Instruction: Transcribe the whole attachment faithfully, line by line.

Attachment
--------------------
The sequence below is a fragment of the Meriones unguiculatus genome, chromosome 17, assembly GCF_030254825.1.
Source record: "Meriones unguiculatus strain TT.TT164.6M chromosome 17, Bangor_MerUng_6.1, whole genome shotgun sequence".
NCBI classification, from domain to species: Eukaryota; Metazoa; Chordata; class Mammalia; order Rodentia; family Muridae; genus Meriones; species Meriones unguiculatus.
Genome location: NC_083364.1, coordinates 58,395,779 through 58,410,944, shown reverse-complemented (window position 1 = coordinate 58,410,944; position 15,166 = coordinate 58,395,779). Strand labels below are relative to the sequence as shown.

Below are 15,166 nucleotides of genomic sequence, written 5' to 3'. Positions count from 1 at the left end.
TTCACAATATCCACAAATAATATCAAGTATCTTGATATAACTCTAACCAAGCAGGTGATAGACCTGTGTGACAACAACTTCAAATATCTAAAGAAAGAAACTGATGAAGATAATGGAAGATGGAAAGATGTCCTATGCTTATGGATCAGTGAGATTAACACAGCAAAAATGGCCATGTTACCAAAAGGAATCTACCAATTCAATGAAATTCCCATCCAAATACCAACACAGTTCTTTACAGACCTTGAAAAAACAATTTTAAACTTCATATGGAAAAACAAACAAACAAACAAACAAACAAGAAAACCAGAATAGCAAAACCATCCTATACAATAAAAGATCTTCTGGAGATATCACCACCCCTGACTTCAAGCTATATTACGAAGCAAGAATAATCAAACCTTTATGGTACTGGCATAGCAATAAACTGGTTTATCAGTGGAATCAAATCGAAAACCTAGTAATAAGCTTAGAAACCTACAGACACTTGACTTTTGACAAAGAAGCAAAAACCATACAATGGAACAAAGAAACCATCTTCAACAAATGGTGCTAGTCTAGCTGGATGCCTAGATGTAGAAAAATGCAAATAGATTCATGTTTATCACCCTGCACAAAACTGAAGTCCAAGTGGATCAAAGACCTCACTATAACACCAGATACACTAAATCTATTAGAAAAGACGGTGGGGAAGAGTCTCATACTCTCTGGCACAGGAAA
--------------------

The sequence below is a fragment of the Meriones unguiculatus genome, chromosome 17, assembly GCF_030254825.1.
Source record: "Meriones unguiculatus strain TT.TT164.6M chromosome 17, Bangor_MerUng_6.1, whole genome shotgun sequence".
NCBI classification, from domain to species: Eukaryota; Metazoa; Chordata; class Mammalia; order Rodentia; family Muridae; genus Meriones; species Meriones unguiculatus.
Genome location: NC_083364.1, coordinates 58,395,779 through 58,410,944, shown reverse-complemented (window position 1 = coordinate 58,410,944; position 15,166 = coordinate 58,395,779). Strand labels below are relative to the sequence as shown.

Below are 15,166 nucleotides of genomic sequence, written 5' to 3'. Positions count from 1 at the left end.
TTCACAATATCCACAAATAATATCAAGTATCTTGATATAACTCTAACCAAGCAGGTGATAGACCTGTGTGACAACAACTTCAAATATCTAAAGAAAGAAACTGATGAAGATAATGGAAGATGGAAAGATGTCCTATGCTTATGGATCAGTGAGATTAACACAGCAAAAATGGCCATGTTACCAAAAGGAATCTACCAATTCAATGAAATTCCCATCCAAATACCAACACAGTTCTTTACAGACCTTGAAAAAACAATTTTAAACTTCATATGGAAAAACAAACAAACAAACAAACAAACAAGAAAACCAGAATAGCAAAACCATCCTATACAATAAAAGATCTTCTGGAGATATCACCACCCCTGACTTCAAGCTATATTACGAAGCAAGAATAATCAAACCTTTATGGTACTGGCATAGCAATAAACTGGTTTATCAGTGGAATCAAATCGAAAACCTAGTAATAAGCTTAGAAACCTACAGACACTTGACTTTTGACAAAGAAGCAAAAACCATACAATGGAACAAAGAAACCATCTTCAACAAATGGTGCTAGTCTAGCTGGATGCCTAGATGTAGAAAAATGCAAATAGATTCATGTTTATCACCCTGCACAAAACTGAAGTCCAAGTGGATCAAAGACCTCACTATAACACCAGATACACTAAATCTATTAGAAAAGACGGTGGGGAAGAGTCTCATACTCTCTGGCACAGGAAA